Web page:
Is China Really on Pace to Help US Soybeans Set New Export Records?
China has been buying U.S. soybeans at what seems like a breakneck pace for about two months now, increasing the probability of record U.S. exports to the Asian country over the next year.
But while a record volume becomes more realistic as the sales pile up week after week, the lower price of U.S. soybeans relative to most prior years means that less ground is being covered when it comes to the Phase 1 trade deal, which is based on the exported value.
Further, it has been only three years since China bought U.S. soybeans to this extent, so the current “breakneck” pace is actually not too far out of the ordinary when compared with previous years.
Through Aug. 27, China had booked 13.53 million tonnes of U.S. soybeans for delivery in 2020-21, which started Sept. 1. Since then, at least 1.1 million tonnes have been sold to the world’s leading buyer, which likely places the haul to-date at an all-time high.
That included a total of 664,000 tonnes confirmed on Tuesday, which was the largest single-day sale of U.S. beans to China in seven weeks.
Past sales paces and simple math suggest China should be on track to at least match 2016-17, which featured record U.S. soybean exports to the Asian country of more than 36 million tonnes.
China has booked nearly 15 million tonnes of U.S. beans for 2020-21 so far, and unknown buyers have grabbed about 7.6 million. Conservatively assuming that about half of the unknown sales are to China, that would boost the total close to 19 million tonnes.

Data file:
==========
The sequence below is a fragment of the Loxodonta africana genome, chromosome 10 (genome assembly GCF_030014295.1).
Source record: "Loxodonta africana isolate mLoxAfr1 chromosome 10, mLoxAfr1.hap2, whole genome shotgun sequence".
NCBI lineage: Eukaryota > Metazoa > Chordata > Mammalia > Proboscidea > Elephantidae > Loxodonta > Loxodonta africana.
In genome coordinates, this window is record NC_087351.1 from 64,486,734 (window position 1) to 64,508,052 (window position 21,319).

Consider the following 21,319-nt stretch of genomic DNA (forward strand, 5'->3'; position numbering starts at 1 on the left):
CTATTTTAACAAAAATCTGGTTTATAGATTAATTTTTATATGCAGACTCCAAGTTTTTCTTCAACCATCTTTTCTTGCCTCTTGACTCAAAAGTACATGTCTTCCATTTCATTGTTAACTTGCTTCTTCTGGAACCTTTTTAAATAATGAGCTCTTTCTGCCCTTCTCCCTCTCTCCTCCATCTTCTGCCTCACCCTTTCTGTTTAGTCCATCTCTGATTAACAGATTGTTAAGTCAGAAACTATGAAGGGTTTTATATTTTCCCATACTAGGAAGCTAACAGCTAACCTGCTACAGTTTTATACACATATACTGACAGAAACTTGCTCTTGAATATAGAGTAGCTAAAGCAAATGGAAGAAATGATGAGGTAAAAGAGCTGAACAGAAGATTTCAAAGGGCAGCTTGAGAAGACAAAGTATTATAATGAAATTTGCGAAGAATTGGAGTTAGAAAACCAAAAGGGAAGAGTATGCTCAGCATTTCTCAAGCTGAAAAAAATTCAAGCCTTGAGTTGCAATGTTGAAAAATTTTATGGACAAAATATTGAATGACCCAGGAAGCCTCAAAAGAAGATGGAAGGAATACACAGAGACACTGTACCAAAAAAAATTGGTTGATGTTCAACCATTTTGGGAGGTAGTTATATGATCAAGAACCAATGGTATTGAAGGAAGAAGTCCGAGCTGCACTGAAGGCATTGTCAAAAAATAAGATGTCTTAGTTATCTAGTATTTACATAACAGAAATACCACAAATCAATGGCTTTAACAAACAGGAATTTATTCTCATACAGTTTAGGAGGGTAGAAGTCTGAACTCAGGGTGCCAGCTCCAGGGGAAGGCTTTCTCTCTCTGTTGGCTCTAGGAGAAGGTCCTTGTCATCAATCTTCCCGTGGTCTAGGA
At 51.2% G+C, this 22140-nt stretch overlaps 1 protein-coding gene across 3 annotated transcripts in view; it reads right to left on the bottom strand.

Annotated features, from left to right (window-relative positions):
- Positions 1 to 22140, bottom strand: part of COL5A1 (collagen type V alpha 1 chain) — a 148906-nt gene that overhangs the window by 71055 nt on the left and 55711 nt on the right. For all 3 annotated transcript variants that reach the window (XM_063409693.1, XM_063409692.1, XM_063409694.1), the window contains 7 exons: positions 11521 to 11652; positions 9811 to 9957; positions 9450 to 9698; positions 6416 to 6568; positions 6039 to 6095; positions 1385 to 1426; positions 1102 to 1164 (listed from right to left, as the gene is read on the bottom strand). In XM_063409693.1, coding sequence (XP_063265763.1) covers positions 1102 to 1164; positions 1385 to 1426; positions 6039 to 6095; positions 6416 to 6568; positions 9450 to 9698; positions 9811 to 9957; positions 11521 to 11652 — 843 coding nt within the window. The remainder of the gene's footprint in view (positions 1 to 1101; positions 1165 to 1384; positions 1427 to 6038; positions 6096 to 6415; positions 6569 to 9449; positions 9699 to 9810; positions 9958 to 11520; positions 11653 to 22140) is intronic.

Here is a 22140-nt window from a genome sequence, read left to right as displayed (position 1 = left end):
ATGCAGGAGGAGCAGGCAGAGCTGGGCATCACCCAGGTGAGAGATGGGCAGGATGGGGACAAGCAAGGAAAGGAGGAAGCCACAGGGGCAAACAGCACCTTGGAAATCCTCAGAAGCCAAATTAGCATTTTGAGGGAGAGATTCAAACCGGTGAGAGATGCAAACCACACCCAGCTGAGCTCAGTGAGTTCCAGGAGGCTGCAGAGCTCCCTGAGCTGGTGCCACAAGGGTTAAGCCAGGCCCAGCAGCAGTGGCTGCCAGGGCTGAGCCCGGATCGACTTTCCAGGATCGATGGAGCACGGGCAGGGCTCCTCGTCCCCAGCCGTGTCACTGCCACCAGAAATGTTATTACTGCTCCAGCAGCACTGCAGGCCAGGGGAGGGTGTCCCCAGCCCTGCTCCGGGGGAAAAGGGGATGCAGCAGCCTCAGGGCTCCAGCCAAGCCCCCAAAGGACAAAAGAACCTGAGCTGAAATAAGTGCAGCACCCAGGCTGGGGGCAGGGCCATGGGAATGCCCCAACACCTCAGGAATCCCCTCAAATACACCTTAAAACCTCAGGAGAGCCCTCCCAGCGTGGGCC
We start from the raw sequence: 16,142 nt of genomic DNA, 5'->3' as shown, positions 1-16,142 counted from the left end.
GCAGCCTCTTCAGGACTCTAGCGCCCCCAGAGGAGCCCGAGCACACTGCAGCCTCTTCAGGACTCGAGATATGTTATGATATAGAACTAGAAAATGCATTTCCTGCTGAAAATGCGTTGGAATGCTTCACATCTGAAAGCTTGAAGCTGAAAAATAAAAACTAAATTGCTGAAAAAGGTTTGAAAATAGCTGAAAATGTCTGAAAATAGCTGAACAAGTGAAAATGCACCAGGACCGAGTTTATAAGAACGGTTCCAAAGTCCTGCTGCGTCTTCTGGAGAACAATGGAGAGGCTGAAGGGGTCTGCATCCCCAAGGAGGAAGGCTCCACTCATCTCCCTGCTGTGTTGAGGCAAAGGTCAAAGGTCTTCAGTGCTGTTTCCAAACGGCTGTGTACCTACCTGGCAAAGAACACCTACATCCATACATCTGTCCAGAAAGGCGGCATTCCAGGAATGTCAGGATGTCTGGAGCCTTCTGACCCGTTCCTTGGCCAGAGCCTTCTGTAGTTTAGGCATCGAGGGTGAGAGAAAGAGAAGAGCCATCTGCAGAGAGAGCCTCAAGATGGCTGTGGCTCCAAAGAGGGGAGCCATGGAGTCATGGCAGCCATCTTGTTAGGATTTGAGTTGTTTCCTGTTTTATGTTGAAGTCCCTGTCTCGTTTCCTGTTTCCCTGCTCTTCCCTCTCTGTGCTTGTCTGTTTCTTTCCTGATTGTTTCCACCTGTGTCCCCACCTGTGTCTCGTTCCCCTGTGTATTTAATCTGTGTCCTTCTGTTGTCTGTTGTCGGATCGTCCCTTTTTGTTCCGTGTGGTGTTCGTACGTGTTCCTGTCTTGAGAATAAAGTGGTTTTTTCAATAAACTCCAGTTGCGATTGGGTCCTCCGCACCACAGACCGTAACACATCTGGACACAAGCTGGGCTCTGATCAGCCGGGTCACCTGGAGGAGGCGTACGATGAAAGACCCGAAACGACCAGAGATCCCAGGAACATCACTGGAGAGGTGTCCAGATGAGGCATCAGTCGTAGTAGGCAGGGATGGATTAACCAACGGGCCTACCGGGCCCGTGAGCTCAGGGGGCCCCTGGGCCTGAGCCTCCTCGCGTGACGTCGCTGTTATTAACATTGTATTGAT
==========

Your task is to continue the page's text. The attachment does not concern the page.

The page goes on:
On average in the years just before the trade war, China bought roughly 90% of its annual U.S. soybean haul by the end of December, since it usually focuses attention on Brazil starting in January. Between September and December, China would book at least a million tonnes of U.S. beans per week, on average.
If the minimum 2020-21 target was to match the record 36 million tonnes, the balance could be sold by the end of 2020 by notching weekly Chinese commitments around 1 million tonnes. That falls in line with past paces and demonstrates the feasibility of such a large volume.
But just because the scenario pencils out, that does not mean it will play out. Sales must turn into actual shipments, and previous seasonal Chinese buying patterns might be less reliable post-trade war.
In a regular calendar year, roughly half of the value of U.S. agricultural and related products exported to China comes from soybeans. The Phase 1 trade deal suggests the total must reach at least $36.5 billion in 2020, which would safely be a record.
The export value of China’s known soybean bookings to date for the 2020-21 marketing year is probably around $5.5 billion, though some of that will be shipped in calendar year 2021.
From mid-February through August, the United States exported about $1.5 billion worth of soybeans to China, down 30% on the five-year average. If counting from January, the total is about $2.4 billion, down 40%. That means 2020 is nowhere close to on pace to fulfill half of the Phase 1 target with soybeans.
Calendar year 2020 has been dismal for U.S. soy shipments to China. According to data published by the U.S. Census Bureau on Thursday, the January-July volume totaled just 4.2 million tonnes, the smallest since 2004.
Export inspection data implies August soybean shipments to China around 2.3 million tonnes, the best since December and the second highest for the month behind last year. That would bring total 2019-20 U.S. exports to China just above 16 million tonnes or 590 million bushels, up 20% on the year but down 56% from the 2016-17 record.
The value of U.S. soy exports to China in 2019-20 was around $5.8 billion, up 23% on the year but down 60% from 2016-17.
(Editing by Richard Pullin)